As community banks and thrifts come under increasing pressure from activist shareholders, attorneys and consultants are urging banking executives to improve communication and, when necessary, beef up investor relations staffs.
At America's Community Bankers' annual conference last week in Seattle, experts advised thrift executives to forget about causes of unrest - the interest rate environment, for instance - and concentrate instead on what they can control, such as financial results and investor relations.
"You don't need to go out and sell your company just because shares are down and coming under heat," said Samuel J. Malizia of law firm Malizia Spidi & Fisch PC in Washington and a panelist at a session on investor relations.
Mr. Malizia's suggestions for keeping activist shareholders at bay included amending bylaws to avoid stockholder interference, limiting shareholder proposals and nominees for directors, and stock buybacks. But above all, he said, bankers need to better communicate their stories to shareholders through quarterly and annual reports and by holding stockholder meetings where the emphasis is on the company's progress.
"One of the things I tell them is to toot your own horn," said Mr. Malizia, who advises community financial institutions on shareholder matters. Communicating with investors has become even more important in the wake of new Securities and Exchange Commission rules that prohibit public companies from making selective disclosures. As a result, some companies are choosing not to talk at all, which may be a "way to protect yourself but not a good way to enhance the value of your stock," he said.
Robert A. Kotecki, an analyst at Friedman, Billings, Ramsey & Co. in Chicago and another panelist at the session, said companies without a strong financial track record are more vulnerable to an outside attack if they appear "weak" because of a lack of insider ownership, clearly stated long-term goals, and a strong following.
"If your stock is undervalued, you need to have an analyst or brokerage firm touting your stock and telling investors why it is undervalued," he said.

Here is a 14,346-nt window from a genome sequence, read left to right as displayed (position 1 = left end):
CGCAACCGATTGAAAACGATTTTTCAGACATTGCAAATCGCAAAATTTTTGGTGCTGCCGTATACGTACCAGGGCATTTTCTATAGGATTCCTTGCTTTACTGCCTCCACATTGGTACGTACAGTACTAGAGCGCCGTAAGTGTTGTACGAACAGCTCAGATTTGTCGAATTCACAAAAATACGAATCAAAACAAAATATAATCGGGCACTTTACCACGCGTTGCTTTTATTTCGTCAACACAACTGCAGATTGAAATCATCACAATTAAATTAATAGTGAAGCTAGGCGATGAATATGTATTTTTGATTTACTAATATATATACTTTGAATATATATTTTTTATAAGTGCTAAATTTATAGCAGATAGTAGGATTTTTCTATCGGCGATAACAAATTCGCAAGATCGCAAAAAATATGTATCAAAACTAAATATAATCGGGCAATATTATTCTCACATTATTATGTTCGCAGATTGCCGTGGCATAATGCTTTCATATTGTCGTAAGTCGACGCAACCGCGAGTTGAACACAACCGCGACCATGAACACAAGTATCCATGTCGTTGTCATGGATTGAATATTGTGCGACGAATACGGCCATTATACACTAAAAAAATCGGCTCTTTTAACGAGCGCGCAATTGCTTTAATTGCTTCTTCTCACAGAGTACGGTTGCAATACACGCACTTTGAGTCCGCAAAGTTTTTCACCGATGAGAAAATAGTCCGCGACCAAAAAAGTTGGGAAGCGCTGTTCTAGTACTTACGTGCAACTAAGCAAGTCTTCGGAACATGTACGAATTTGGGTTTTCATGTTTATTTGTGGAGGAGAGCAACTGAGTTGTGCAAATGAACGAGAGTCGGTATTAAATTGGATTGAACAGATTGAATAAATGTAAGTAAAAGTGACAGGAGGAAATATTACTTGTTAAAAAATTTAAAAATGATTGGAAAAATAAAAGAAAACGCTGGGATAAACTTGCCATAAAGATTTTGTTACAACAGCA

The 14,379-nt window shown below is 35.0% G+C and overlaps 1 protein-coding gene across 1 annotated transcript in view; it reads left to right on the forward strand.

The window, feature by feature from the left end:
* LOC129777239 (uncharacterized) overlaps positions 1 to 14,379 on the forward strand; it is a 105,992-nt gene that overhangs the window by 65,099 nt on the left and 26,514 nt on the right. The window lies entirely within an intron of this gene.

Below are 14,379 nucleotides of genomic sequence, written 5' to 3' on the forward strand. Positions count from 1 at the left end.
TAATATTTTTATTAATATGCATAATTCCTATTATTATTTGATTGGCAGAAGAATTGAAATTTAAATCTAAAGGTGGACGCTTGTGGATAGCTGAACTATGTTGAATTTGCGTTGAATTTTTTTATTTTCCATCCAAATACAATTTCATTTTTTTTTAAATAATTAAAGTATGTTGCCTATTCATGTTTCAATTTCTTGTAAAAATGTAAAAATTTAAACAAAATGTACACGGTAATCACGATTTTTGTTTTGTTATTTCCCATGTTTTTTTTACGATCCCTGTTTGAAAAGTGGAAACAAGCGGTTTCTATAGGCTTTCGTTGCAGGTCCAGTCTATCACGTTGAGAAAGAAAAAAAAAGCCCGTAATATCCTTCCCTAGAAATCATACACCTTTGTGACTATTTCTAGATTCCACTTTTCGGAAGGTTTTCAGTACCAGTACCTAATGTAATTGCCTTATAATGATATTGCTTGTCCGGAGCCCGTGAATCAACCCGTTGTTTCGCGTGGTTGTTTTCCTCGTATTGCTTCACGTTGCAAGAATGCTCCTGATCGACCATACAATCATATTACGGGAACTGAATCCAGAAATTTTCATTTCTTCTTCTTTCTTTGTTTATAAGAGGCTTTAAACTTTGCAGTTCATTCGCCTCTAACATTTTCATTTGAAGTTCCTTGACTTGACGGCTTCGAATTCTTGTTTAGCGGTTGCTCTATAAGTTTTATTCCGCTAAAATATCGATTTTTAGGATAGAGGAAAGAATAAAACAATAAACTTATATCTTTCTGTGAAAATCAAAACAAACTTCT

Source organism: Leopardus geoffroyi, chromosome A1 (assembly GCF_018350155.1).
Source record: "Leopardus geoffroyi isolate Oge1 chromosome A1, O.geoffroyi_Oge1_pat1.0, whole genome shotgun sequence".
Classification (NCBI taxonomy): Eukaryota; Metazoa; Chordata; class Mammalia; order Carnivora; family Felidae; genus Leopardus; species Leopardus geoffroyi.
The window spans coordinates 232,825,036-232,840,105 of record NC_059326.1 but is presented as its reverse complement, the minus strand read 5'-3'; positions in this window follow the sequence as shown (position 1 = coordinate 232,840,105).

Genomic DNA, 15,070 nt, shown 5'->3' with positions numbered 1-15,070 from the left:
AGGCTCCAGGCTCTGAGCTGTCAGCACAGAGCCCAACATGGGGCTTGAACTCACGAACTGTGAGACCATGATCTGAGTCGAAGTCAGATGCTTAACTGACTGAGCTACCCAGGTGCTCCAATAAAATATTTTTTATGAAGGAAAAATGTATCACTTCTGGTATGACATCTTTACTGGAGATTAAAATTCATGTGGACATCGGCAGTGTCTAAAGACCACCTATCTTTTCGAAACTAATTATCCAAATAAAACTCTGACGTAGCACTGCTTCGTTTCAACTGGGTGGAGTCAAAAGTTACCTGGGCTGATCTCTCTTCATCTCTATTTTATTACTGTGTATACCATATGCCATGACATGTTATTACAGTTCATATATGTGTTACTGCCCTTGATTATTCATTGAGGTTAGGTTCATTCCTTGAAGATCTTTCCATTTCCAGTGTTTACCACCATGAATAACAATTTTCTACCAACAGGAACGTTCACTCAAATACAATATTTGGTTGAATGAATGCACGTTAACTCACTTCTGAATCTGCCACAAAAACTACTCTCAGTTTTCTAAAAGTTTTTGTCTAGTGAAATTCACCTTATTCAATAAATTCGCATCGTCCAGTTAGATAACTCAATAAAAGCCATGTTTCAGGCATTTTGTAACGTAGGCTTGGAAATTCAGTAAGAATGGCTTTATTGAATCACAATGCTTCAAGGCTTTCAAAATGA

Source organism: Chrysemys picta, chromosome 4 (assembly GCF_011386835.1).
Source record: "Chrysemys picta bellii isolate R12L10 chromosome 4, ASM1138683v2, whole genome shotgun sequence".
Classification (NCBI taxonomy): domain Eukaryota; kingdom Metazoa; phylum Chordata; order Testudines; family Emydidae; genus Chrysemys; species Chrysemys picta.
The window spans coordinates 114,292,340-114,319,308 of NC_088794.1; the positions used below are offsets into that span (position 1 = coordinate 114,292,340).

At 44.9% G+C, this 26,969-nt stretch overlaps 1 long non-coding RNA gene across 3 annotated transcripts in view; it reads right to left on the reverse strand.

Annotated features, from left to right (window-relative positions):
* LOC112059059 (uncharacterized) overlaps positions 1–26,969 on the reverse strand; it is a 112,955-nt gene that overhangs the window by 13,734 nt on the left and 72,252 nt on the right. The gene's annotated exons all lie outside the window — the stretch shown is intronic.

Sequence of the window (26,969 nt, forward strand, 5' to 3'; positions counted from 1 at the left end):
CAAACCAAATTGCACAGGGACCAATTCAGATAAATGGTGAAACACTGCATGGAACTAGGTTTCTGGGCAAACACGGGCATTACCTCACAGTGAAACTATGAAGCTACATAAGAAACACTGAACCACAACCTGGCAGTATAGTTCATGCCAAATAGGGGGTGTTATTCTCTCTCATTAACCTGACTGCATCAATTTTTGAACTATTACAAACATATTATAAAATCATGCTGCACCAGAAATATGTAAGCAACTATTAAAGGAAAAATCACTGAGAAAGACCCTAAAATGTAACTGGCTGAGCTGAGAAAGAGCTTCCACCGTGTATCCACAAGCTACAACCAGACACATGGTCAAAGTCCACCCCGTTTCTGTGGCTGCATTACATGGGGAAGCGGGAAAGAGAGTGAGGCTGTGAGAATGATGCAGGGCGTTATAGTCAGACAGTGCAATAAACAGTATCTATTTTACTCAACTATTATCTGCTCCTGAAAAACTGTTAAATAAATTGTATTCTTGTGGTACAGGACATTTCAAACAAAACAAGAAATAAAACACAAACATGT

Since the end of 1998, when financial stocks began to tumble as money poured out of the financial sector and into technology stocks, shareholder activism has reached new heights, especially at smaller banks and thrifts where it is easier to gain a foothold.
"There's no segment of the U.S. economy where dissident activity has been more widespread - and successful - than at community and regional banks," said Patrick McGurn, an attorney at Institutional Shareholder Services, a proxy-advisor firm in Rockville, Md.
At least 38 banks and thrifts have been threatened by activist shareholders this year, up from fewer than 10 in 1999, according to Institutional Shareholder Services.
Sandy Spring Bancorp in Olney, Md., which last week added an investor relations function to its Web site, is just one example of how small financial companies are reaching out to investors.
The $1.1 billion-asset company is now including on its site such information as historical stock performance, institutional and insider ownership, press releases, and filings with the SEC.
While most large banks have an investor relations department, a less costly alternative for smaller companies is to outsource the function. Pulaski Bank in St. Louis is one thrift that has hired an outside firm instead of paying a full-time employee to handle the job. The $271 million-asset company went public in 1998 and in January hired a Chicago-based investor relations company to help it "attract the right kind of investors," said William A. Donius, Pulaski's president and chief executive officer.
Mr. Donius has had more than 100 meetings with potential institutional investors as a result of the investor relations company's work. Still, he said that in the end, protection from dissident shareholders requires more than good investor relations.
"Have good results, demonstrate earnings growth, and doing the right things - that's the best defense of all," Mr. Donius said.